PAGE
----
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Evaline was thunderstruck. She bad no idea of matters being brought to such a crisis. While she could not repress a sensation of conscious shame, she at the same time knew not how to act, as it would be so humiliating to make the matter known to any of her fashionable acquaintances. She now thought of Agnes, who, since her marriage, had been by her forgotten and neglected. She in. stantly set out to call upon her early friend, and found her busily engaged in the management of her family, with a lovely child in her arms, and another at her knee, Agnes received her with unaffected kindness; and after repeated efforts, learned from her the object of her visit, and was permitted to read the letter. This being done, she remained silent until her friend, having urged her to speak freely, begged her counsel and advice. My dear Eva, line," said Agnes, hesitatingly, then, I must say I think you are to be blamed, very much to be blamed. Well ihen,' replied Evaljne in faltering accents, allowing that to be the case, what would you advise me to do?' 'Just,' answered Agnes, the only thing you can do to re-establish yourself ió the regard of your husband, and in the esteem of the world, and to secure your own happiness and honour;—you ought to receive your husband on bis return, with every mark of penitence and submission. You ought to make a thousand concessions, though he do not require them. But you must first resolve firmly within yourself, that your future life shall be devoted to make atonement to bim for the errors of the past.'— But do you think,'replied Evaline, with tears streaming from her eyes,' that he can receive me with forgiveness, or love me as formerly?" "Yes,' said Agnes, . i think he will. His affection seems to be still within your reach; hut one step farther might put it for ever out of your power, Do but read that letter dispassionately, and see what an affectionate husband you have rendered unhappy.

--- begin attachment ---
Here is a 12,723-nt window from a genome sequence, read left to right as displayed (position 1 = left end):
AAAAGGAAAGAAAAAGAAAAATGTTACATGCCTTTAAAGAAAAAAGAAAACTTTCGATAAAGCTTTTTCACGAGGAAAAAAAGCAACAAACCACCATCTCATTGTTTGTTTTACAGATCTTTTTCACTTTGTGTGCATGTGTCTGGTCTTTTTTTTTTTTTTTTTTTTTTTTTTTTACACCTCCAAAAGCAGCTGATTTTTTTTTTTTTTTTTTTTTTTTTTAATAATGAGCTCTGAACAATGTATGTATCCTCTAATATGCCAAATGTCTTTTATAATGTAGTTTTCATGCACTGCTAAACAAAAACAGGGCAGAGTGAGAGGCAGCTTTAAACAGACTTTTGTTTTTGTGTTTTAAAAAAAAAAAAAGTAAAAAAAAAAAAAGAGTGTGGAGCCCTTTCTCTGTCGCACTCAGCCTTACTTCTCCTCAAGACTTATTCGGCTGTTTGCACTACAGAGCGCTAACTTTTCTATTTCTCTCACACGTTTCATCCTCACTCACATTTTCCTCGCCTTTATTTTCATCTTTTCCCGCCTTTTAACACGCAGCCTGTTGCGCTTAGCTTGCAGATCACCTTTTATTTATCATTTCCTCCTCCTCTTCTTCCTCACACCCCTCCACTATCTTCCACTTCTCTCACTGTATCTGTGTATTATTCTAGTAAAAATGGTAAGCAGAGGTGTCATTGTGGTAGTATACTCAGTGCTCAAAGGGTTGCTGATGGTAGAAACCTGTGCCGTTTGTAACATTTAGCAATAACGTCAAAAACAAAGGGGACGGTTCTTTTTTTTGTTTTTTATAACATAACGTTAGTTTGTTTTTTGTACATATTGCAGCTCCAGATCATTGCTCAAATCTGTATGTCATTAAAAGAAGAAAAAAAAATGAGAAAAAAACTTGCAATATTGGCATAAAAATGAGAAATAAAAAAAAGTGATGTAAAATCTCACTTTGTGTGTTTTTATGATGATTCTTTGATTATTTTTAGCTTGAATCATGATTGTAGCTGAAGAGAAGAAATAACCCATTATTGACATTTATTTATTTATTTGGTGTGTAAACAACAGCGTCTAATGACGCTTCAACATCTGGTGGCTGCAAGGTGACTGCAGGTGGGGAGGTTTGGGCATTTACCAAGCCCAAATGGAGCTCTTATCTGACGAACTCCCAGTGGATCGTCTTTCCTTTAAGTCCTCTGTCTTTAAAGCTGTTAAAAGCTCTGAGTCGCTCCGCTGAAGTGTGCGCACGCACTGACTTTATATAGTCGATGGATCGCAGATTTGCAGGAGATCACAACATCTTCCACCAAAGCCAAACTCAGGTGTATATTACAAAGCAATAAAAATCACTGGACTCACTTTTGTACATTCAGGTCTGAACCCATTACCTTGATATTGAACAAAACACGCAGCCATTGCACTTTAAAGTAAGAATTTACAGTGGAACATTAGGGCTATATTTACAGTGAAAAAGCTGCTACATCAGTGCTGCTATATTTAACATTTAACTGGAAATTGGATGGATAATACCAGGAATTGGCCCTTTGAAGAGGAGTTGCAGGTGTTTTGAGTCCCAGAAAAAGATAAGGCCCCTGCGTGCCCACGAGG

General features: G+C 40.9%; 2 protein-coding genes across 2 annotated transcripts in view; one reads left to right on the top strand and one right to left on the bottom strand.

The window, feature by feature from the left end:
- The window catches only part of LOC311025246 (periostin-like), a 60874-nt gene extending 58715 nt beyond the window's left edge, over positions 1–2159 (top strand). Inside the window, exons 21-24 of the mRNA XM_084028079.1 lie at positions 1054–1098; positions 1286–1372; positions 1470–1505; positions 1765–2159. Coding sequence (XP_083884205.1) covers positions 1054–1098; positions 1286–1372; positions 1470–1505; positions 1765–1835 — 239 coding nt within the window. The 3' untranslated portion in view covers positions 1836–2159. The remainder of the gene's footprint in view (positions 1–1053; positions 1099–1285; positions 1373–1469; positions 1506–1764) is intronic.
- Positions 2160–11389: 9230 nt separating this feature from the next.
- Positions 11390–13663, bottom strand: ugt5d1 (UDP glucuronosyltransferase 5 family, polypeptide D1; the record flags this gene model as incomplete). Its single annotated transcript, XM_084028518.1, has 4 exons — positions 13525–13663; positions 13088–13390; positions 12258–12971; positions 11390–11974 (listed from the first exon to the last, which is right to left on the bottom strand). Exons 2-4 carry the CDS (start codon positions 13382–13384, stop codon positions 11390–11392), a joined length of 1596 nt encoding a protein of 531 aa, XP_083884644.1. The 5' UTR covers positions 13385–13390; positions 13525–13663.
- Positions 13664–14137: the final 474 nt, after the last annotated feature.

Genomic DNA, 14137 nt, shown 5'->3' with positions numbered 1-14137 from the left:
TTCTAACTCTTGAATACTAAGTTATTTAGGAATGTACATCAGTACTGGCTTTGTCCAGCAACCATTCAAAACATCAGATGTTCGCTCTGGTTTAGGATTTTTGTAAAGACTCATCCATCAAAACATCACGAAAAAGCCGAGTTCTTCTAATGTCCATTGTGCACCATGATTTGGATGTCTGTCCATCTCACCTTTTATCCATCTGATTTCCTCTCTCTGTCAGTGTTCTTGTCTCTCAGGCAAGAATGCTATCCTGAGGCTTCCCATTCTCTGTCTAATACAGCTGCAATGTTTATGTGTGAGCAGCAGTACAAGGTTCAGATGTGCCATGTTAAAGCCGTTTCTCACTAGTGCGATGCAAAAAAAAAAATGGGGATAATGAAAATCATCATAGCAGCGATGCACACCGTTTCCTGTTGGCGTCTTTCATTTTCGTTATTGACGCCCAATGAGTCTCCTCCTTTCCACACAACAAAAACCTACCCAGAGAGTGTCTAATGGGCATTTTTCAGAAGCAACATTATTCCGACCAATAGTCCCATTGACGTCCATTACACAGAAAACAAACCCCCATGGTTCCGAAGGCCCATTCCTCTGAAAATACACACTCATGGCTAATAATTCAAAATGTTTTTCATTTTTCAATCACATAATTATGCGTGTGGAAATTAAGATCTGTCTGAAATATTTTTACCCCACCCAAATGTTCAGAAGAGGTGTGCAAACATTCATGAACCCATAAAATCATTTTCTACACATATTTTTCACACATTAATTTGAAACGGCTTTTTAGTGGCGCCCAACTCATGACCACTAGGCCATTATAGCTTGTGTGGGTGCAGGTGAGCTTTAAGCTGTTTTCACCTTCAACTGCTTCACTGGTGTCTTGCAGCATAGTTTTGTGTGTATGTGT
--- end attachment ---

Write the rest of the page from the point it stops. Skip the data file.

Evaline was silent, and appeared much humbled. She took an affectionate leave of Agnes, and returned home, secluding herself to ponder over the past, and to prepare her mind for future conduct. Upon a serious retrospect, she felt extremely dissatisfied. The longer she considered her own imprudences, an increasing respect for her husband gradually arose in her mind, and she now anxiously longed for an opportunity of making those concessions to which she at first felt so much reluctance. Her husband returned, and before the repentant Evaline